How do you dehydrate or freeze-dry strawberries?
- Spread the fresh or frozen strawberries onto dehydrator or freeze-dryer trays.
- Dehydrate at 125℉ (50℃).
- Strawberries are done when completely dry.
- If using a dehydrator, allow the strawberries to cool for 30-60 minutes, then package them in an air-tight container.
- 1 Can you make dried strawberries with frozen strawberries?
- 2 Can I dehydrate frozen berries?
- 3 How long to dehydrate frozen berries?
- 4 Is it better to freeze or dehydrate strawberries?
- 5 Can you dehydrate food that has been frozen?
- 6 Do you thaw frozen fruit before dehydrating?
- 7 Does dehydrating fruit make it crispy?
Can you make dried strawberries with frozen strawberries?
🍓 Try These Other Fruit Recipes –
- Paleo Blueberry Jam
- Paleo Strawberry Jam
- Sweet Peach Lemonade
Have You Tried This Recipe? Please rate it and leave a comment below, I would love to hear what you think! Servings: 4 Prep: 5 minutes Cook: 8 hours Conditioning: 7 days Total: 7 days 8 hours 5 minutes
▢ 1 pint strawberries at least, you can use as many as you can fit in your dehydrator
- Slice the strawberries into 1/4 inch pieces. There are two different ways to do this – I have shown them in options a and b. I slice the tops off (save them – see below), then either option a) slice them lengthwise, or option b) slice them through the middle in circles.
- Lay the strawberries out on the tray of a dehydrator, ideally not touching each other so that they can dry fully on all sides. Optionally, you can drizzle them with a little lemon juice or sprinkle a little sugar on them, but we don’t think it is needed.
- Place the trays in the dehydrator, then set the temperature on the dehydrator to the fruit setting, on mine it is 135°F. If you are using a smaller dehydrator that doesn’t have a temperature control, just turn it on.
- Set a timer for 6 hours, but check the fruit after a few (maybe 3 or 4) hours to make sure that everything is drying out as expected. It should take between 6 and 10 hours to try out fully – if cut evenly, they should all be done in 8 hours.
- Totally optional, but I like to also dehydrate the tops of the strawberries and feed them our dog as treats. Sometimes she acts like she likes them. You can also dry them out and save them to steep and make strawberry tea!
- Dehydrated strawberries are ready when they are chewy with a little bit of bend to them – kind of like the pliable but tearable texture of jerky.
- The final step is to “condition” your strawberries. If you put them into an airtight container when they are warm and fresh out of the dehydrator, you will trap moisture and they will likely grow mold or get soft.
- Let the strawberries come to room temperature, then place them in an airtight container. I like to use glass jars over plastic because I have noticed that things like dried fruit, crackers, chips, etc. will start to absorb the taste of plastic after a while.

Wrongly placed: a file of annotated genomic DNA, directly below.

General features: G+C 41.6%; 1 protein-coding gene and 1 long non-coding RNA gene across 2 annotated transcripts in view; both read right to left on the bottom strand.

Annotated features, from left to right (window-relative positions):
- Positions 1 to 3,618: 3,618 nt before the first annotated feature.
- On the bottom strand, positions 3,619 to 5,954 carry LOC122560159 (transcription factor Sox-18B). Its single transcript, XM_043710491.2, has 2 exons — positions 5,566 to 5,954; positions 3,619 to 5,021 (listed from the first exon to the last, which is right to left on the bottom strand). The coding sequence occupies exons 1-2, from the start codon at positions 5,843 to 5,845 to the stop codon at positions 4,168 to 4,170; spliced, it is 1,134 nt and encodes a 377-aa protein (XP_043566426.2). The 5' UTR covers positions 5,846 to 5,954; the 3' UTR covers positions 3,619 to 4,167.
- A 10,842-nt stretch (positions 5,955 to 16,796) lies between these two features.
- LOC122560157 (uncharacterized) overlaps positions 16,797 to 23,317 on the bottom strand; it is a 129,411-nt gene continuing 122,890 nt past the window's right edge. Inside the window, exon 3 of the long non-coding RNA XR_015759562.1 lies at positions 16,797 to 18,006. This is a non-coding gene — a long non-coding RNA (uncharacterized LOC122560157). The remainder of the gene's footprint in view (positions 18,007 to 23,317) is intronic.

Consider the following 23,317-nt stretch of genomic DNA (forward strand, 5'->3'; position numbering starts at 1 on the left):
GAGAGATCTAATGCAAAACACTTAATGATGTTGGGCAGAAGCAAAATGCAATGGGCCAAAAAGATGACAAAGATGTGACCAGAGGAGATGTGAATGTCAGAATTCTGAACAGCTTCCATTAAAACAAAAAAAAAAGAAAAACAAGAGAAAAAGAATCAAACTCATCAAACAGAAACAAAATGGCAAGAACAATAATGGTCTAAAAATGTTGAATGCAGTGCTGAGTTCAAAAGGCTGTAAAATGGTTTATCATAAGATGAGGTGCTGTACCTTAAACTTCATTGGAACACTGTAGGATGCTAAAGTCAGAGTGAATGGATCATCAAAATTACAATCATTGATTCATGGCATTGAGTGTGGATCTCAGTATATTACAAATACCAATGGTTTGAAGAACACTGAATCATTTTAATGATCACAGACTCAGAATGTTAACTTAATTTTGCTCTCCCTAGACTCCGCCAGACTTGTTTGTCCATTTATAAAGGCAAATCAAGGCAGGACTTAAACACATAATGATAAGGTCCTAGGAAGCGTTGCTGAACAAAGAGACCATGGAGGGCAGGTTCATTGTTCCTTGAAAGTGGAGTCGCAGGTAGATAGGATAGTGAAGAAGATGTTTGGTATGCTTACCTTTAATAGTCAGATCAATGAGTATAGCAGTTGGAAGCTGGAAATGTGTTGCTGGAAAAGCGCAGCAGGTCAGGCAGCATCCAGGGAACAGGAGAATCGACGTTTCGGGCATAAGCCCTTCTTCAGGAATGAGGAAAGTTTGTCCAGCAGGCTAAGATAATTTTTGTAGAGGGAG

- For about 7 days, check on your strawberries daily, shaking the jar around and checking for moisture. Once you are certain that the strawberries are completely dry, place a desiccant pack in the jar with them and place them in a dry place that doesn’t get really hot.
- Enjoy when you want something sweet!
Frequently Asked Questions Can you dehydrate frozen strawberries? You can absolutely dehydrate frozen strawberries. Either use pre-sliced strawberries or slice the strawberries while they are frozen – if you let them defrost, they will be really mushy and hard to cut.
- Can you dehydrate strawberries in the oven? Yep! Set your oven to the lowest temperature possible – mine is about 180°F – and spread the strawberries out on a baking sheet with a non-stick mat or parchment covering it.
- Bake for 2 hours, then flip the strawberries over.
- Continue baking for half an hour, then check for “doneness” every 10 -15 from there on out.
Strawberries can burn easily at this stage so watch them carefully. Let them cool and store immediately with a desiccant pack as they will most likely not be 100% dried out. Serving Suggestions/Uses Once your dehydrated strawberries have been properly conditioned, you can eat them as snacks, add them to trail mix, cereal, oatmeal, or desserts.
- They are also really good if you let them steep in lemonade ( Peach Lemonade with Bourbon and dried strawberries?) or tea.
- Storage/Shelf Life Dried strawberries will last a long time as long as they are properly conditioned and stored correctly.
- If you add a desiccant pack and store your strawberries in a dry place away from drastic temperature changes, they could last years.
- Waiting until your strawberries are really ripe and are starting to get a little soft makes them super duper sweet. You can dehydrate strawberries at any stage of ripeness, but the riper they are, the sweeter they will be!